A British Teen Just Shared a Powerful Reminder That Not All Illnesses Are Visible

Photo: Stocksy/Milles Studio
When a seemingly healthy teen parks in a space reserved for handicap use only, it might raise some alarms. Because if you can't see any physical disabilities, there can't possible be any, right? Well, no—actually not at all. And this very misconception is something one woman deals with on the daily. Now she wants the world to know that just because you can't spot her illness with your eyes doesn't mean it isn't there.

According to Indy100, Yasmin Swift, a 19-year-old who lives in England, was recently diagnosed with a rare lung disorder called idiopathic pulmonary arterial hypertension. It can cause everything from heart palpitations and shortness of breath to dizziness and fainting. Because walking long distances can be troublesome for her body given the decreased lung capacity, Swift has a disabled parking badge. Even though she's gotten some judgmental looks from passersby when using it, she was never confronted outright—until recently, she shared via Facebook.

To the person in Tenterden who wrote this lovely message on my car last night.. Just because I look well doesn’t mean I...

Posted by Yasmin Swift on Friday, July 20, 2018

Swift returned to her car only to find an angry note from another driver on her windshield that read: "You are parked illegally. You are not disabled. I will inform authorities accordingly."

Well, just because someone looks totally able-bodied doesn't mean they're healthy—and Swift wants to spread that message. "You can tell people are staring when you get out of the car, but nobody had actually said anything before, let alone left a note," Swift said in an interview. "When I put my badge up, I feel like I have to walk out of the car limping. But I shouldn't have to feel like that, because there is an illness—it just doesn't show."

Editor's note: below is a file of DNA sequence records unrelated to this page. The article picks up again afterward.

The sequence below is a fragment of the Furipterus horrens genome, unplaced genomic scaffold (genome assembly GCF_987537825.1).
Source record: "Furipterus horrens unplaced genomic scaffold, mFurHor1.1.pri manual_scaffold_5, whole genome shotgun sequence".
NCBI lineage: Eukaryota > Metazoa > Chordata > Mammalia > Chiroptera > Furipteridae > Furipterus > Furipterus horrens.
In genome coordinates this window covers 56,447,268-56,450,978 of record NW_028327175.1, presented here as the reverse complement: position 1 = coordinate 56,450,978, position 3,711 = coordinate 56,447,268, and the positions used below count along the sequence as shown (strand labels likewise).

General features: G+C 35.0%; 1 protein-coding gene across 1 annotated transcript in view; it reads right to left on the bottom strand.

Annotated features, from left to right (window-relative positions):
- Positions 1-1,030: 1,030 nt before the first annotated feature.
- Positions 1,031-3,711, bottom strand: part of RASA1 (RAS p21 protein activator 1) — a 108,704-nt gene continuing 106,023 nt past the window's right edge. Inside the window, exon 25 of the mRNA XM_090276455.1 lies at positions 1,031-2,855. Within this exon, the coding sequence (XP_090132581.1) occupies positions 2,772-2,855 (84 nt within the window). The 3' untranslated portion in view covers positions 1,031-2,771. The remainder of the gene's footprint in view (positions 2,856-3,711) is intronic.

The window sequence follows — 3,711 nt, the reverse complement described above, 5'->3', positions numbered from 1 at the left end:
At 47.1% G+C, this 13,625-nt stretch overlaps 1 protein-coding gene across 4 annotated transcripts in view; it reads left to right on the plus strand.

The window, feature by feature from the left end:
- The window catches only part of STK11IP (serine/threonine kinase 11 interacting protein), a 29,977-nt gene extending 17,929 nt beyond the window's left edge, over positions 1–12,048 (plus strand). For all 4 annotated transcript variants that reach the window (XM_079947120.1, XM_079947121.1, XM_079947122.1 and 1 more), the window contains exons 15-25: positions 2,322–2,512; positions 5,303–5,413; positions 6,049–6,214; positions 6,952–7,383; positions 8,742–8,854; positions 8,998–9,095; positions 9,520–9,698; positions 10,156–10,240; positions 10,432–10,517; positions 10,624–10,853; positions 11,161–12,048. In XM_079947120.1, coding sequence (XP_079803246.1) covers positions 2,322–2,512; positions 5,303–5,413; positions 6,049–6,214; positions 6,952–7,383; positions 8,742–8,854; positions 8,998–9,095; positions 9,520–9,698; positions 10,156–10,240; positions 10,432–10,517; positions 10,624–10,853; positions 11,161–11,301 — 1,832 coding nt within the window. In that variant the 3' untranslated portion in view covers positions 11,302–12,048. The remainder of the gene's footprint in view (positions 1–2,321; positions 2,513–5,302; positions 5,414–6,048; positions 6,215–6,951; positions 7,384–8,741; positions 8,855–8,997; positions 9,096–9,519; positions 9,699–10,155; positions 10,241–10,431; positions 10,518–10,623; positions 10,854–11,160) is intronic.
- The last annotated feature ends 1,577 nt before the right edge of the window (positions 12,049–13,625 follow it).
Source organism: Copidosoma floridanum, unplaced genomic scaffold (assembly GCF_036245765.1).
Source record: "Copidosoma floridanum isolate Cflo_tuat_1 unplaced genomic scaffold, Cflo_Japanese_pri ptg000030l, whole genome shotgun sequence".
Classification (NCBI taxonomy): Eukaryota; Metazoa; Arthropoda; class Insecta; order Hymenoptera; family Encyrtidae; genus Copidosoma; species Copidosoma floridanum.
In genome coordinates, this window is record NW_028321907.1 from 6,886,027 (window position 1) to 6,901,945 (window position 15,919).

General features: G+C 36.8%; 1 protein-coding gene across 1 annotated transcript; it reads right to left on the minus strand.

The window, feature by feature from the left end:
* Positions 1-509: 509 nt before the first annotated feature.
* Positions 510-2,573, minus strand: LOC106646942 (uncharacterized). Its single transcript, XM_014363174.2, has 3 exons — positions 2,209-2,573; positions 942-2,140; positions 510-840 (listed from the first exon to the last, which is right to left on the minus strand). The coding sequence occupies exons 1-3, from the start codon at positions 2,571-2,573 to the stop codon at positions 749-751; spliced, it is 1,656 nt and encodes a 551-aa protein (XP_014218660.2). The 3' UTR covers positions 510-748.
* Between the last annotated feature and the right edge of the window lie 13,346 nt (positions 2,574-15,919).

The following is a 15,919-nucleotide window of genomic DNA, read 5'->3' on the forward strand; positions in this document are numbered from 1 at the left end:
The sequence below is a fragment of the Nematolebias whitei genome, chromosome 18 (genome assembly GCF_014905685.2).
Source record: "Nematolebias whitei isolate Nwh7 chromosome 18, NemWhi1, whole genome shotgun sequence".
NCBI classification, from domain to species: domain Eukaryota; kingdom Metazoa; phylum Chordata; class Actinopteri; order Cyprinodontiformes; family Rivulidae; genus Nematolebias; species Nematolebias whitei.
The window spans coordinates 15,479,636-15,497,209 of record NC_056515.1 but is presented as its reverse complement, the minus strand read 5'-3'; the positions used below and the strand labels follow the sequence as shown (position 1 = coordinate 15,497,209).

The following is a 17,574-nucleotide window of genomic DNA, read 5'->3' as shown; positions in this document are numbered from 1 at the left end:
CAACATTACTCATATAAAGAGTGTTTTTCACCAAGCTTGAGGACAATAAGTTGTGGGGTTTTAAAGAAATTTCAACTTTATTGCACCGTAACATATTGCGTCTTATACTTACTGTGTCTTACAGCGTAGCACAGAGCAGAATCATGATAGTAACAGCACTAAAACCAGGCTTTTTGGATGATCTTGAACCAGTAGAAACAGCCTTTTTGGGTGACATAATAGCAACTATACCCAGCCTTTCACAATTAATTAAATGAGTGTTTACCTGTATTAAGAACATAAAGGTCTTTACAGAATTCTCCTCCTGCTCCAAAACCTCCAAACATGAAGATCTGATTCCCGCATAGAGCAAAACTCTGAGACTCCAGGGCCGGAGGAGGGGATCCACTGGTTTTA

Self-love guru Nitika Chopra both agrees and sympathizes from personal experience. "I was just 19 years old when I was diagnosed with psoriatic arthritis and know this frustration all too well. I remember moving to NYC shortly after and how much of a struggle it was to walk down the stairs to the subway only to get into a packed train with no seats available," she says. "I held back countless tears from both the physical discomfort and the palpable feeling that no one understood what I was going through and this still comes up for me as I deal with the ups and downs of living with a chronic illness that is often invisible."

So sure, someone might appear to be perfectly healthy, but as with so many things in life, there's often more than meets the eye. Hopefully as the awareness grows regarding the physicality (or lack thereof) of debilitating conditions, no one make will Swift's day harder—or anyone else's, for that matter—again due to thoughtless judgment.

Here's how to make self-care a priority when you're dealing with a chronic illness. Or, find out how to help a friend who's living with a chronic illness.

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